Asbestos haunts aging Portland State buildings

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In early September, workers installing data jacks for a video projection system in Neuberger 407 tapped into an unwelcome substance in the walls: asbestos.

“They knew it was there,” said Rose Wooderson, office manager for the English department. “The project included asbestos abatement work.”

 

But the work took longer than originally planned. Staff in the English department were told to stay out of the room but weren’t sure how critical the issue was, or whether or not doors to the room should be left open or closed.

 

“The workers disappeared for awhile,” Wooderson said. “When they came back they told us not to worry, that they were going to vacuum out the holes and spray them with water.”

 

Asbestos is a known health risk for humans. People who inhale asbestos may develop life-threatening illnesses, including lung cancer, mesothelioma and a destructive lung disease known as asbestosis.

 

Asbestos is the generic term for the fibrous variety of six naturally occurring minerals that are flexible, have a high tensile strength and resist chemical, electrical and heat or fire degradation.

 

These qualities make asbestos ideal for many industrial uses, including insulation, fireproofing, floor tiles, roofing shingles, acoustic ceiling plaster, chalkboards and wall materials.

“Asbestos exists in Neuberger Hall and other campus buildings,” Robyn Pierce, interim director of Facilities and Planning, said in an e-mail.

 

The asbestos in Neuberger is part of the ductwork wrapping, and may also be a part of the wallboard and other building materials.

 

“Asbestos is probably in all of the old buildings on campus,” said Scott Burns, professor of geology at PSU. “Its use in building materials was outlawed in the 1980’s by the EPA, so no new buildings will contain it.”

 

According to the United States Occupational Safety and Health Administration (OSHA), a branch of the Department of Labor, some of the heaviest occupational exposures to asbestos occur during the removal of in-wall asbestos as a part of building renovations.

 

“We routinely remove asbestos when working in areas and also when the material begins to break down and become a hazard,” Pierce said.

 

Exposed asbestos tends to separate into microscopic threads that remain in the air and are easily inhaled. A single fiber when lodged in the lungs has been known to cause illnesses, which may take years to show up.

 

Because of these risks, OSHA guidelines mandate the use and handling of asbestos, as well as environmental testing procedures following asbestos exposure. OSHA also sets specific guidelines relating to human asbestos contact and notification of the presence of asbestos.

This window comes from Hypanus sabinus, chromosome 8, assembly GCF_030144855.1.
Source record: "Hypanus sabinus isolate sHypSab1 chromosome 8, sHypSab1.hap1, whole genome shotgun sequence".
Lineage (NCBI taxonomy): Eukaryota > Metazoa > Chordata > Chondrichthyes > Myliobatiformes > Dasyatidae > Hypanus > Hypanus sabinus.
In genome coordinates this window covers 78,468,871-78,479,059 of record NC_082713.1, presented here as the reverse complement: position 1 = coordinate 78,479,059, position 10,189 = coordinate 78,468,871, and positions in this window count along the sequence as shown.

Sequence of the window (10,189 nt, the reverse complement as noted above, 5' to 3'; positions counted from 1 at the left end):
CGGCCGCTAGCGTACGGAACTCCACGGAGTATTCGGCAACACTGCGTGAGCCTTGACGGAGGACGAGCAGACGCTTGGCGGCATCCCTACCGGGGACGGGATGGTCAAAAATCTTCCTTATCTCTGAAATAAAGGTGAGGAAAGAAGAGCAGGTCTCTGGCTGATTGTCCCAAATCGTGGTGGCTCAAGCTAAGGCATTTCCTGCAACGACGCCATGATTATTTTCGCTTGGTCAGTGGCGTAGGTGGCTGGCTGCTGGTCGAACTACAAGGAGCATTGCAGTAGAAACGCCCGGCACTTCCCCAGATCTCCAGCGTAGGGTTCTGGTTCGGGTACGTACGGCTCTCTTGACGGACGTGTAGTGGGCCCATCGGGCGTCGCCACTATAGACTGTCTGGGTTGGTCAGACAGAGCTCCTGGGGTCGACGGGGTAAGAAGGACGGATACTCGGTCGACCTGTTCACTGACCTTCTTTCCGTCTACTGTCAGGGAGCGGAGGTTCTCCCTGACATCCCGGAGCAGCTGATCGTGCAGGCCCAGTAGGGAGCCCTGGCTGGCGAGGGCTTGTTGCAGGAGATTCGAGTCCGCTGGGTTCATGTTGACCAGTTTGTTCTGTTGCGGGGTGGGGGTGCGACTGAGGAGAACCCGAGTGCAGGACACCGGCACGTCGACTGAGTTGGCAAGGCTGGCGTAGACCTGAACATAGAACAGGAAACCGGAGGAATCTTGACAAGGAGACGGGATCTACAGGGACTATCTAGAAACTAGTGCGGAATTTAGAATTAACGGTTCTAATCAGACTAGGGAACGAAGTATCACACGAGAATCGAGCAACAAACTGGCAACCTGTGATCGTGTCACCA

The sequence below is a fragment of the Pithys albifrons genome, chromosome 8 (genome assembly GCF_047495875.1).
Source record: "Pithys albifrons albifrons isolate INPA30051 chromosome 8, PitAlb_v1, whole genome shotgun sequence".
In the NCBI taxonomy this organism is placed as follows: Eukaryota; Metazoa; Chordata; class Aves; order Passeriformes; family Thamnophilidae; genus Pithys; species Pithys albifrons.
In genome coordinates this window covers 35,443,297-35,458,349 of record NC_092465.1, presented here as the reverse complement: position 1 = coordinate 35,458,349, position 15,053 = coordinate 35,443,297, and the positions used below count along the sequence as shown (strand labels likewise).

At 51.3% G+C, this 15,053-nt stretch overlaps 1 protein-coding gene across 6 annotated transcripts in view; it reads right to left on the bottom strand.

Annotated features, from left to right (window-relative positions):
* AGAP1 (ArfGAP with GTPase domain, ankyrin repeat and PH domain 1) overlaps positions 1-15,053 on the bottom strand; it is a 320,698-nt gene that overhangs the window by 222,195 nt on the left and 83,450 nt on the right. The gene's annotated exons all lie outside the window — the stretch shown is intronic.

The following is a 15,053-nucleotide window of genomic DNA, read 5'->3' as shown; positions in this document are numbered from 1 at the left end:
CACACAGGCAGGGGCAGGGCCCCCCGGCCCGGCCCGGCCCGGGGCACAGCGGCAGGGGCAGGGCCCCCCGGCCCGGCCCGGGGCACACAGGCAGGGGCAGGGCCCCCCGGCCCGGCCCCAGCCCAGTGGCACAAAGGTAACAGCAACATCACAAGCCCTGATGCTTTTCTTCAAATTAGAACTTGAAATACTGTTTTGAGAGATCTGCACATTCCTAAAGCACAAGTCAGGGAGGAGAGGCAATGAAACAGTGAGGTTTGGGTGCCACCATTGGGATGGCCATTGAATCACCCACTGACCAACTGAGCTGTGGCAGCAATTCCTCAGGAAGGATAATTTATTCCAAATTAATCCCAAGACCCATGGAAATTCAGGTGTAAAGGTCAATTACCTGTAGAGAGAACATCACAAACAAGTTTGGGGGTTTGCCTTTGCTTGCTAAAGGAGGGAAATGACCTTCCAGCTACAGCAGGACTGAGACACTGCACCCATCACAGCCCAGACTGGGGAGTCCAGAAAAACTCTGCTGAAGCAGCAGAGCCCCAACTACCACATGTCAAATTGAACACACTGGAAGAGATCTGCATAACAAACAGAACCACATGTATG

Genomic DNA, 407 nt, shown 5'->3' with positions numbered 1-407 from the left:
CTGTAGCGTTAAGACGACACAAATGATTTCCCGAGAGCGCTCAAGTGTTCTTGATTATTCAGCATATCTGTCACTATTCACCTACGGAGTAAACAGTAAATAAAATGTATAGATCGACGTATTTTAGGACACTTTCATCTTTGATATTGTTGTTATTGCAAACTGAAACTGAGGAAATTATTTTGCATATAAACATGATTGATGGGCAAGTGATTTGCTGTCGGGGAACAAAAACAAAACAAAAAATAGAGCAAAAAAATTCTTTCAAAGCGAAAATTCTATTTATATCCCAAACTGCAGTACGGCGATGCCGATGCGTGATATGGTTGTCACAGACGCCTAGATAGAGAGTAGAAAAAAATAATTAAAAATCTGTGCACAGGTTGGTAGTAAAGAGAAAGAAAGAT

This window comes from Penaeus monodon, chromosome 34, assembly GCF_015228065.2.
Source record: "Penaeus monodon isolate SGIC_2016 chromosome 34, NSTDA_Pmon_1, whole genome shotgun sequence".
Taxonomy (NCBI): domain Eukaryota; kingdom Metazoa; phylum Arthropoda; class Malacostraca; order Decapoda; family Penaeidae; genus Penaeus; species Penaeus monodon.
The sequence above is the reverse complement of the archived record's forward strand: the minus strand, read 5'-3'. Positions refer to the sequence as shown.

“Not all asbestos is dangerous or cause for alarm,” Pierce said. Proponents argue that when contained within a closed space or confined in a controlling matrix, asbestos cannot be disseminated into the air.

 

Burns pointed out that there are two types of asbestos. White asbestos (chrysotile), which makes up 90 percent of asbestos used in U.S. buildings, is not a major health hazard.  Brown asbestos is the bad one and is known to cause cancer and asbestos-related diseases.

 

However, some research has shown that every kind of asbestos can cause cancer and that there is no such thing as a safe level of exposure to asbestos, either in terms of the substance itself or the duration of exposure.

 

“Ideally, the only safe form of asbestos is no asbestos,” states the Communication Worker’s Union web site. According to OSHA guidelines, “Building and facility owners shall determine the presence, location, and quantity of asbestos-containing materials and/or presumed asbestos-containing materials at the work site. Employers and building and facility owners shall exercise due diligence in complying with the requirements to inform employers and employees about the presence and location of ACM and PACM.”

 

“It’s when asbestos gets released into the air as dust that it causes problems,” Burns said. “It’s composed of minerals, so it doesn’t really decompose, either. Most of it is sent to the hazardous waste dump in Arlington and buried. I take my environmental geology class up there in November to see how the dump is run.”

 

According to OSHA, all buildings constructed before 1980 are presumed to include asbestos, particularly in thermal system insulation systems and surfacing materials.

 

Shattuck Hall, scheduled for extensive structural renovation in the coming months, is another campus building known to have an asbestos problem. In a March 2005 statement, PSU president Daniel Bernstine said, “There are safety concerns associated with Shattuck Hall. The building has asbestos floor tiles and asbestos wrap on all ductwork.”

 

Once it begins, Shattuck’s renovation will take 6-12 months.

 

As for Neuberger 407, the holes are still there, and the data port installation is not yet complete. However the Department of English has been advised that the room is now safe, and it is once again in regular use for meetings and classes.

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